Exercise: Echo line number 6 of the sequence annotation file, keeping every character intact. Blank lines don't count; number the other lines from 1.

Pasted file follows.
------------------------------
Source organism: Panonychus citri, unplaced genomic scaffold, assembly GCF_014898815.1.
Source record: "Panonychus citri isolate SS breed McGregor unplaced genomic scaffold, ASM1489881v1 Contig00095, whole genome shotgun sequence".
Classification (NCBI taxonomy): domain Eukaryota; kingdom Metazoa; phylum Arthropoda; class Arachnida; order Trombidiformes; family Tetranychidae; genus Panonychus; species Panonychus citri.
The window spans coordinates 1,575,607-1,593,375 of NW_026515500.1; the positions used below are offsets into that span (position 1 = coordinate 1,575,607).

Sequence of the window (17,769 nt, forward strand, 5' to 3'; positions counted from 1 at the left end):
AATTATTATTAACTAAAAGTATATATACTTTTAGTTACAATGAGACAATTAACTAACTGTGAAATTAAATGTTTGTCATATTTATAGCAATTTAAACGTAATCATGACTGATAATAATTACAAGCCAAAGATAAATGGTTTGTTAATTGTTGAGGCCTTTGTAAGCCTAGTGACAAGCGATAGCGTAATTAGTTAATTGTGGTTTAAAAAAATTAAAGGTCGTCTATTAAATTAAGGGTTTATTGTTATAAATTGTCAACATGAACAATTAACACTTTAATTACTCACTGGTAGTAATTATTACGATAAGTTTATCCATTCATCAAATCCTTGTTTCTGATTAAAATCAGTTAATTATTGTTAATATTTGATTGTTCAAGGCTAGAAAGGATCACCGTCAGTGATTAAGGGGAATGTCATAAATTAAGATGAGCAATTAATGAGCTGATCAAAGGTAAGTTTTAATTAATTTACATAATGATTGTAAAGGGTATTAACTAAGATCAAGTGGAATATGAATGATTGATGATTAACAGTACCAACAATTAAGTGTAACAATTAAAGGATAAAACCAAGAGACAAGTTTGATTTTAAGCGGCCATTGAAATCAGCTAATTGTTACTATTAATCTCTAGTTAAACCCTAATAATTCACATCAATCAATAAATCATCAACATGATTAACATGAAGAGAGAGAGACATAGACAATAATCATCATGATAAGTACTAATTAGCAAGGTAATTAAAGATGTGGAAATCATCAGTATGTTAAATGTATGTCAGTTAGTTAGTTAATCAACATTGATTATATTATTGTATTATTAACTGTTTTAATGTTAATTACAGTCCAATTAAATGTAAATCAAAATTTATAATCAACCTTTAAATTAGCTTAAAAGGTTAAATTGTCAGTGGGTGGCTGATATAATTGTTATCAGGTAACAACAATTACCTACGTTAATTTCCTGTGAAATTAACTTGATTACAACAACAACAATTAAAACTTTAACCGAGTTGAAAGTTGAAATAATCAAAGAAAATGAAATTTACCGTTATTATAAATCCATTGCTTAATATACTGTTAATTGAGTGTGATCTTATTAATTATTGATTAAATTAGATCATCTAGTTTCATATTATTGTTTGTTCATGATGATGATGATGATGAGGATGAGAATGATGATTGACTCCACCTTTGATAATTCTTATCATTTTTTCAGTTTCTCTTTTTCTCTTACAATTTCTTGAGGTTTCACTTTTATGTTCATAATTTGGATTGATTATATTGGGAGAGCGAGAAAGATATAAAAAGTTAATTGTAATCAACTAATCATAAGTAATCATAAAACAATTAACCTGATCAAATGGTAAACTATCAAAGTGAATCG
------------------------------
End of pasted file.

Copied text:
AATTATTATTAACTAAAAGTATATATACTTTTAGTTACAATGAGACAATTAACTAACTGTGAAATTAAATGTTTGTCATATTTATAGCAATTTAAACGTAATCATGACTGATAATAATTACAAGCCAAAGATAAATGGTTTGTTAATTGTTGAGGCCTTTGTAAGCCTAGTGACAAGCGATAGCGTAATTAGTTAATTGTGGTTTAAAAAAATTAAAGGTCGTCTATTAAATTAAGGGTTTATTGTTATAAATTGTCAACATGAACAATTAACACTTTAATTACTCACTGGTAGTAATTATTACGATAAGTTTATCCATTCATCAAATCCTTGTTTCTGATTAAAATCAGTTAATTATTGTTAATATTTGATTGTTCAAGGCTAGAAAGGATCACCGTCAGTGATTAAGGGGAATGTCATAAATTAAGATGAGCAATTAATGAGCTGATCAAAGGTAAGTTTTAATTAATTTACATAATGATTGTAAAGGGTATTAACTAAGATCAAGTGGAATATGAATGATTGATGATTAACAGTACCAACAATTAAGTGTAACAATTAAAGGATAAAACCAAGAGACAAGTTTGATTTTAAGCGGCCATTGAAATCAGCTAATTGTTACTATTAATCTCTAGTTAAACCCTAATAATTCACATCAATCAATAAATCATCAACATGATTAACATGAAGAGAGAGAGACATAGACAATAATCATCATGATAAGTACTAATTAGCAAGGTAATTAAAGATGTGGAAATCATCAGTATGTTAAATGTATGTCAGTTAGTTAGTTAATCAACATTGATTATATTATTGTATTATTAACTGTTTTAATGTTAATTACAGTCCAATTAAATGTAAATCAAAATTTATAATCAACCTTTAAATTAGCTTAAAAGGTTAAATTGTCAGTGGGTGGCTGATATAATTGTTATCAGGTAACAACAATTACCTACGTTAATTTCCTGTGAAATTAACTTGATTACAACAACAACAATTAAAACTTTAACCGAGTTGAAAGTTGAAATAATCAAAGAAAATGAAATTTACCGTTATTATAAATCCATTGCTTAATATACTGTTAATTGAGTGTGATCTTATTAATTATTGATTAAATTAGATCATCTAGTTTCATATTATTGTTTGTTCATGATGATGATGATGATGAGGATGAGAATGATGATTGACTCCACCTTTGATAATTCTTATCATTTTTTCAGTTTCTCTTTTTCTCTTACAATTTCTTGAGGTTTCACTTTTATGTTCATAATTTGGATTGATTATATTGGGAGAGCGAGAAAGATATAAAAAGTTAATTGTAATCAACTAATCATAAGTAATCATAAAACAATTAACCTGATCAAATGGTAAACTATCAAAGTGAATCG